So there's this so-called module pattern for creating singletons with private members:

var foo = (function () {
    var _foo = 'private!';
    return {
        foo: function () { console.log(_foo); },
        bar: 'public!'

There's also this method that I found on my own, but haven't seen anything written about:

var foo = new function () {
    var _foo = 'private!';
    this.bar = 'public!';
    this.foo = function () { console.log(_foo); };

I'm thinking there must be a reason why nobody writes about this while there's tons of articles about the module pattern. Is there any downside to this pattern? Speed, or browser compatibility perhaps?

  • I've used the second before... I thought it was quite common – Greg Oct 8 '09 at 7:33
  • They're both essentially the same. It's all down to taste... – James Oct 8 '09 at 8:26

In this case it seems you are using only one instance object of that "class". So may want to take look at what Douglas Crockford thinks about putting new directly in front of function:

By using new to invoke the function, the object holds onto a worthless prototype object. That wastes memory with no offsetting advantage. If we do not use the new, we don’t keep the wasted prototype object in the chain. So instead we will invoke the factory function the right way, using ().

So according to the renown javascript architect of Yahoo! you should use the first method, and you have his reasons there.

  • 3
    You interpretation of my answer is not what I meant nor what I said. I just responded to the question about those 2 specific ways of constructing an object when you will have only an instance of it (as shown in the question). And the context of Crockford's post is exactly the same. But I'd taken your constructive part of your feedback and I've updated my question to include the context. So thank you for you commenting your -1. – Mariano Desanze Mar 3 '14 at 16:49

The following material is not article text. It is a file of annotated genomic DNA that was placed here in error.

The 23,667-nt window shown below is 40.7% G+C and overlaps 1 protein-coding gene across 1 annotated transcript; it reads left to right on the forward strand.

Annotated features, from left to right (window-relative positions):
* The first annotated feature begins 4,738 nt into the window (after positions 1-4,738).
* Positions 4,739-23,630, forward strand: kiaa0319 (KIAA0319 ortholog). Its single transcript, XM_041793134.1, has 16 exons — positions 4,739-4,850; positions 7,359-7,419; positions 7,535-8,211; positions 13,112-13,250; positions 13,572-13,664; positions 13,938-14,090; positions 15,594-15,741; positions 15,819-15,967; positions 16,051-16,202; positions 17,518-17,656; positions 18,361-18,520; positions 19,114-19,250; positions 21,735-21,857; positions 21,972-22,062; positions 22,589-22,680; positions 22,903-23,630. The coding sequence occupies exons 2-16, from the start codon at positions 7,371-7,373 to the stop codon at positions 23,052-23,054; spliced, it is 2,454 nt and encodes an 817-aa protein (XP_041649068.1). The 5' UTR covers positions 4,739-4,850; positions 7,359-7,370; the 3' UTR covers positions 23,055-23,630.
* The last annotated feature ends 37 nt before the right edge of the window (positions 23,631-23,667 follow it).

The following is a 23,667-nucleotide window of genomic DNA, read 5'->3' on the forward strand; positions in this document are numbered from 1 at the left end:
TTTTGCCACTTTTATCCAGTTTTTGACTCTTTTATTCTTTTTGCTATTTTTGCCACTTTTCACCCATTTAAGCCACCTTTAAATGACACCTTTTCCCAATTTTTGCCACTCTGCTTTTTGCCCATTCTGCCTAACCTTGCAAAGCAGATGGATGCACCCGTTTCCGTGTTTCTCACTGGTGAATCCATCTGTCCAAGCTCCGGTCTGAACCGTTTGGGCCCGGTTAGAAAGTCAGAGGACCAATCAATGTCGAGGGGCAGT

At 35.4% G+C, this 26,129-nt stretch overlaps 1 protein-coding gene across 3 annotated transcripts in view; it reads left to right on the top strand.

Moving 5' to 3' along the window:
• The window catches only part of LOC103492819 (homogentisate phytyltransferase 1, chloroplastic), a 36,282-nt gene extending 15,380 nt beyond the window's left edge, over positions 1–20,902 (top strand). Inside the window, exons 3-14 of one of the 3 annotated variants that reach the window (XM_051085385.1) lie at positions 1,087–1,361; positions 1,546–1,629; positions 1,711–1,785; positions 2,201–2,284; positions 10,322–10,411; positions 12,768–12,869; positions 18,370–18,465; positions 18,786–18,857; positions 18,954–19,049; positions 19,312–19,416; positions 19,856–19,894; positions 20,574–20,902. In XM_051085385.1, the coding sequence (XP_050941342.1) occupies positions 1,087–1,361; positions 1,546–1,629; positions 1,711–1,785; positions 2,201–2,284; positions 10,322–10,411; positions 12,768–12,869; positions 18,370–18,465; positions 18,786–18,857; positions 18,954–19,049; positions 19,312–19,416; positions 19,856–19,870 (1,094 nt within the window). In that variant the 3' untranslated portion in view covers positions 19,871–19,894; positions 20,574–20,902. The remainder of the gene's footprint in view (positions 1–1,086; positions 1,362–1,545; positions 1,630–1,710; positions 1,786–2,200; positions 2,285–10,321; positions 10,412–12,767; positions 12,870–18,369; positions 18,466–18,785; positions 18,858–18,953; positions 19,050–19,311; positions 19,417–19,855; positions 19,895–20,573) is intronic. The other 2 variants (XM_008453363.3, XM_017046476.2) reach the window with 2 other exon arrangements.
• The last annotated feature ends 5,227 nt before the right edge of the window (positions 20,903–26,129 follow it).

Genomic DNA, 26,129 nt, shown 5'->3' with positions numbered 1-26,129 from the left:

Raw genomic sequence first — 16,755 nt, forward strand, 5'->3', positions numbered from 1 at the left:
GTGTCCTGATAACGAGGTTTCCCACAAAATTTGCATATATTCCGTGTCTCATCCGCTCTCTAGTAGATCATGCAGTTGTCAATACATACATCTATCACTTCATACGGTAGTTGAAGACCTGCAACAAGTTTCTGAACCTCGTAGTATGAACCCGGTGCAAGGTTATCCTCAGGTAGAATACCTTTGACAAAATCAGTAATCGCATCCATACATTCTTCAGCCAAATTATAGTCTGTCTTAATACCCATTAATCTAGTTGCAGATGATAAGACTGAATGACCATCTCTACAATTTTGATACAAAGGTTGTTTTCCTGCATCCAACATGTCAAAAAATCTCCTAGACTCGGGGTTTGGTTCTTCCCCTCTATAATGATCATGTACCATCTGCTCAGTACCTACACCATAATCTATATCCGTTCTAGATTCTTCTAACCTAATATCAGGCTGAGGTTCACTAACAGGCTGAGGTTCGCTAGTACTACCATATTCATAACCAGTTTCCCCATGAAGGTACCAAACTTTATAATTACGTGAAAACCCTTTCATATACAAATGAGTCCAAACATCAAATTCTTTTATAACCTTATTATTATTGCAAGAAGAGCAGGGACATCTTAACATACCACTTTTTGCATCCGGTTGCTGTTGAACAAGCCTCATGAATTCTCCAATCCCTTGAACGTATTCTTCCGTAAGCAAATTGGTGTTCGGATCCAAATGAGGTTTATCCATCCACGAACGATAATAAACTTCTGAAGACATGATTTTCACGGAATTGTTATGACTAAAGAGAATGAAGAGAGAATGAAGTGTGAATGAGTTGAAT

More-or-less, they give you the same result. It's just a matter of which path you want to take for it.

The 1st may be more popular since it's simply the mixture of 2 already common patterns:

(function closure() {
    var foo = 'private';
    /* ... */

var singleton = {
    bar : 'public'

However, prototype chaining would be the benefit of the 2nd pattern since it has its own constructor.

var singleton = new function Singleton() { };
assert(singleton.constructor !== Object);

singleton.constructor.prototype.foo = 'bar';
assert(singleton.foo === 'bar');
  • +1 for prototype chaining mention – DVK Oct 8 '09 at 18:38

I don't see any substantial difference between the two. I would prefer the latter simply since it has much less punctuation clutter.

On the other hand the "module pattern" approach seems to be the most common and is becoming a well known pattern (due to the rise in JQuery). It might be better to stick with this recognised pattern not because it has any more technical merit than the other approach but just because it will likely be more recognizable (despite the heavy punctuation).

  • I don't think it's entirely or even mainly due to the rise in jQuery: it's been around for longer than that. – Tim Down Oct 8 '09 at 8:57
  • 1
    @Tim: You're right is isn't "entirely" down to JQuery ;) – AnthonyWJones Oct 8 '09 at 11:30

Douglas Crockford writes about the second one. As Greg says in his comments, I thought it was quite common, and I've used it in the past.

Edit: to actually answer your question - there's no downsides, the two are functionally equivalent (both create a closure containing the "private variables" and exposing other variables/methods publically), and have exactly the same browser support and performance characteristics. It just comes down to a matter of syntax - basically, where you put the () to actually invoke this function and get your closure, and whether you use the new keyword.

  • 1
    Actually Douglas Crockford is against the second one. It is never a good idea to put new directly in front of function. For example, new function provides no advantage in constructing new objects. yuiblog.com/blog/2006/11/13/javascript-we-hardly-new-ya – Mariano Desanze Feb 15 '10 at 19:56
  • I disagree with the "no advantage" assertion. It's more succinct than the alternative example shown, and succinctness helps readability and maintainability. – twm Jun 17 '18 at 15:14

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